Indian telecom sector shies away from low-carbon model

Bharti Airtel and the Cellular Operators Association of India (COAI) have reneged on their commitment of disclosing a detailed and sustainable emission reduction plan, including a substantial substitution of diesel with renewable alternatives to power their network operations by September 2011, environmental organisation Greenpeace India has alleged.

The public commitment was made following a meeting between Bharti Airtel, representatives of COAI and Greenpeace India on June 10, 2011.

“Not only have they failed to deliver on their commitment, they are now looking to backtrack by abdicating their responsibilities to address this problem. While they are happy to make positive statements, they are unwilling to back these up on the ground with tangible and substantive commitments,” said Mrinmoy Chattaraj, Climate and Energy Campaigner, Greenpeace India.

In June 2011, Bharti Airtel, along with Cellular Operators Association of India (COAI) representatives met Greenpeace India and promised to disclose its emission reduction plan, and a plan to use clean energy to power its network operations by September 2011. Now they refuse to act.

The meeting between Greenpeace India and the Bharti Airtel led COAI was preceded by a public campaign where over 70,000 individuals from across the country urged the company to substantially shift to renewable sources for its energy requirements.

At that time, COAI had committed that within three months it would develop a clear, detailed and sustainable emission reduction programme with realistic timeframes for achievement and share this with Greenpeace and other interested parties. Such detail would have included issues of a common approach to measurement, comparability of results, common definition of terms, identification of initiatives that have the best promise of effectiveness, efficiency and scalability and defined milestones for implementation. In addition, COAI committed within this timeframe to engage a competent third party entity to assist its members with “best international practices” and provide independent verification of achievement of programs and milestones. Efforts have already begun with the adoption of the GSMA programme for energy use reduction.

Rajan S Mathews, Director-General COAI, had stated that it was time that serious companies with a serious intention of reducing carbon emissions, rolled up their sleeves and focused their energies together on the real task at hand, instead of “dissipating their energies on cheap headlines and sound bites played out in the media.”

Recently, Vodafone Essar and Google have disclosed their carbon emissions and renewable energy goals publicly. In the absence of public reporting by any of the companies in the Indian telecom sector so far, this could have far-reaching consequences for the long-term sustainability and profitability of the telecom industry in India.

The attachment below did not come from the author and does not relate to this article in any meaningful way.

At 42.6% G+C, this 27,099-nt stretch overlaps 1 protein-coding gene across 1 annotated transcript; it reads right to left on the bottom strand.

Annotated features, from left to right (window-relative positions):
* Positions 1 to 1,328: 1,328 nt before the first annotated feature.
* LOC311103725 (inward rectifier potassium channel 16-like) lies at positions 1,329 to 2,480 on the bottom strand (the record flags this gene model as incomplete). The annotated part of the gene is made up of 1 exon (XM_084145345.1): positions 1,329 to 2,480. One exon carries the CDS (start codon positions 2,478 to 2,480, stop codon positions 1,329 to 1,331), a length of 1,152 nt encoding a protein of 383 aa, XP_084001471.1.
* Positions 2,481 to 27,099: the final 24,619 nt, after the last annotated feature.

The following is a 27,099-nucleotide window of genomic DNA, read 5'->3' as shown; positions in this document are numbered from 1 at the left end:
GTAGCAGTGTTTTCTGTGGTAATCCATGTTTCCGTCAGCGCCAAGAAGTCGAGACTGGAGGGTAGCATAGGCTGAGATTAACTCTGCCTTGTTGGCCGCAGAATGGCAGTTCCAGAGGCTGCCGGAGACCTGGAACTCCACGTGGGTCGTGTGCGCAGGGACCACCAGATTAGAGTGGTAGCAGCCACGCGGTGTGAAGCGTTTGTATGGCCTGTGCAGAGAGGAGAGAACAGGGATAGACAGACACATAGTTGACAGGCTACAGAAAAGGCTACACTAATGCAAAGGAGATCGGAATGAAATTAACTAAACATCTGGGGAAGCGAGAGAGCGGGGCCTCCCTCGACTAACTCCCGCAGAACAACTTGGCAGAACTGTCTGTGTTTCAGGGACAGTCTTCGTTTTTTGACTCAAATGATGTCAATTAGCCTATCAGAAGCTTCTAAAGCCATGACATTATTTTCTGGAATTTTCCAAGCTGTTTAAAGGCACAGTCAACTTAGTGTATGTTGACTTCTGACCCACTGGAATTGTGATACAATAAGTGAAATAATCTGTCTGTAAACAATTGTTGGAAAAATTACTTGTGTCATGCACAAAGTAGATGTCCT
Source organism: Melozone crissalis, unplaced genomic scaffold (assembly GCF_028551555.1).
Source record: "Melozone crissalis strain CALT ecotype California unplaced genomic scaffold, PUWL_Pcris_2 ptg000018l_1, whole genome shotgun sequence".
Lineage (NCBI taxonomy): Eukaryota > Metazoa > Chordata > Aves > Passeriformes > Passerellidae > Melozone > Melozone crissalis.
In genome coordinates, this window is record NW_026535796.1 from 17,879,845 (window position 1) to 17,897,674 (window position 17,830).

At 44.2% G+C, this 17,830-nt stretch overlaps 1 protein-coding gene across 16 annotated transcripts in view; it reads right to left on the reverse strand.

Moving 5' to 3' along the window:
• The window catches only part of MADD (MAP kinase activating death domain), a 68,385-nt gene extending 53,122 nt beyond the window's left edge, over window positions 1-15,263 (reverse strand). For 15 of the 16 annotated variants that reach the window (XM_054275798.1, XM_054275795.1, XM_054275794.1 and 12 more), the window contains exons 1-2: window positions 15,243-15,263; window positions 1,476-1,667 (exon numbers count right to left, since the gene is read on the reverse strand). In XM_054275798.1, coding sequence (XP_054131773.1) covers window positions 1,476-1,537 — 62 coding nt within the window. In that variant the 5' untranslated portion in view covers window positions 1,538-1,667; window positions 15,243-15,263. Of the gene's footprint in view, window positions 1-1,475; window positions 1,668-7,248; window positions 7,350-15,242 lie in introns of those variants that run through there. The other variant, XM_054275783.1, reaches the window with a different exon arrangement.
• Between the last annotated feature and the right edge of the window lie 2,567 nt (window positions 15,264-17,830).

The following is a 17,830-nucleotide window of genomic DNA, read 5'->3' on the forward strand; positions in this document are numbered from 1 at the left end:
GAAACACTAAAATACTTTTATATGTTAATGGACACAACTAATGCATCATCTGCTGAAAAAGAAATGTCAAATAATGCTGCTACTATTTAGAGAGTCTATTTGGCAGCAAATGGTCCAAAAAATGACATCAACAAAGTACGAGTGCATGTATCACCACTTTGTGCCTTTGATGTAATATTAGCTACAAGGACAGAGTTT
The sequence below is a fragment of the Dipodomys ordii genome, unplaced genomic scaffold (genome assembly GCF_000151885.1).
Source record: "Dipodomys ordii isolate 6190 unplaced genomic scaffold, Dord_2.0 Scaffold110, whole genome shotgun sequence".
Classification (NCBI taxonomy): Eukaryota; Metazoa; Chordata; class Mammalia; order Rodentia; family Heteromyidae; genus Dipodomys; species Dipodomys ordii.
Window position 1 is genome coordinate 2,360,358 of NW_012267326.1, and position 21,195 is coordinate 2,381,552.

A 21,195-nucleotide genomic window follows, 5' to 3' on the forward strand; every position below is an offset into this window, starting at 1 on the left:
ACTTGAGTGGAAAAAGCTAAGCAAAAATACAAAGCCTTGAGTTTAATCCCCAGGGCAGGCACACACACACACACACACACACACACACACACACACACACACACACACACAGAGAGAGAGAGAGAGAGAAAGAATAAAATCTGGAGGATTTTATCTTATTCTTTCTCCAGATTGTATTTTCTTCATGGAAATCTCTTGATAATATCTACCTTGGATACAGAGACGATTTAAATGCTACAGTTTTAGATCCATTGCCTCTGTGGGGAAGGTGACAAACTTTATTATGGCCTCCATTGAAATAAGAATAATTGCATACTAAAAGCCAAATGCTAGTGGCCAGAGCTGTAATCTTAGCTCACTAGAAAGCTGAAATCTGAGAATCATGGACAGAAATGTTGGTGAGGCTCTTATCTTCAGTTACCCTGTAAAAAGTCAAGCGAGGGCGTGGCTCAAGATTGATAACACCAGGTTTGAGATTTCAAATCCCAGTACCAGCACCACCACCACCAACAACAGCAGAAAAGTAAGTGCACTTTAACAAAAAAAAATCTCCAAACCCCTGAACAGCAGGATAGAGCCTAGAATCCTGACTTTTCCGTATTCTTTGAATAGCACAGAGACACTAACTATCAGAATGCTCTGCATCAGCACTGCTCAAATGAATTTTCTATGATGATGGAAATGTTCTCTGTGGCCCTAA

Vodafone released its sustainability report in August, the first in the Indian telecom industry. The company disclosed carbon emissions from operations under its direct control and set a tentative emission reduction target of 20 per cent by 2015. The company will finalise its emission reduction target by early next year. Though, the content of the Vodafone sustainability report in terms of disclosure and target-setting is far from satisfaction, it sets the stage for transparency on the use of energy sources in its operation and is being seen as an important development. This will push other major telecom operators in India to follow the same path. So far, however, this has not happened.

“Quite clearly, we now have a precedent to suggest that the transit to a low-carbon profitable model is feasible for India’s telecom sector. The question before Bharti Airtel is whether it is willing to act in line with its professed commitments to decouple its growth from growing carbon emissions, in a manner befitting a responsible market leader,” said Chattaraj.

The issue grabbed centre stage earlier this year through Greenpeace India’s report Dirty Talking – A case for telecom to shift from diesel to renewable which exposed how the subsidy on diesel has been aggressively exploited by the telecom sector, resulting in an annual loss of around Rs 2600 crore to the state exchequer. The report also showed how the sector can become a transformative force by adopting renewable energy for their business operations and advocating economy wide climate and energy solutions.

Since the release of this report, Greenpeace has been urging Bharti Airtel to:

  • Publicly disclose the carbon emissions of its entire business operation and establish progressive emission reduction target.
  • Commit to shift the sourcing of 50% of its energy requirements towards renewable energy sources and phase out diesel use in its business operations by 2015.
  • Catalyse a low-carbon economy wide growth, by using its brand power to advocate for strong policies that promote renewable energy.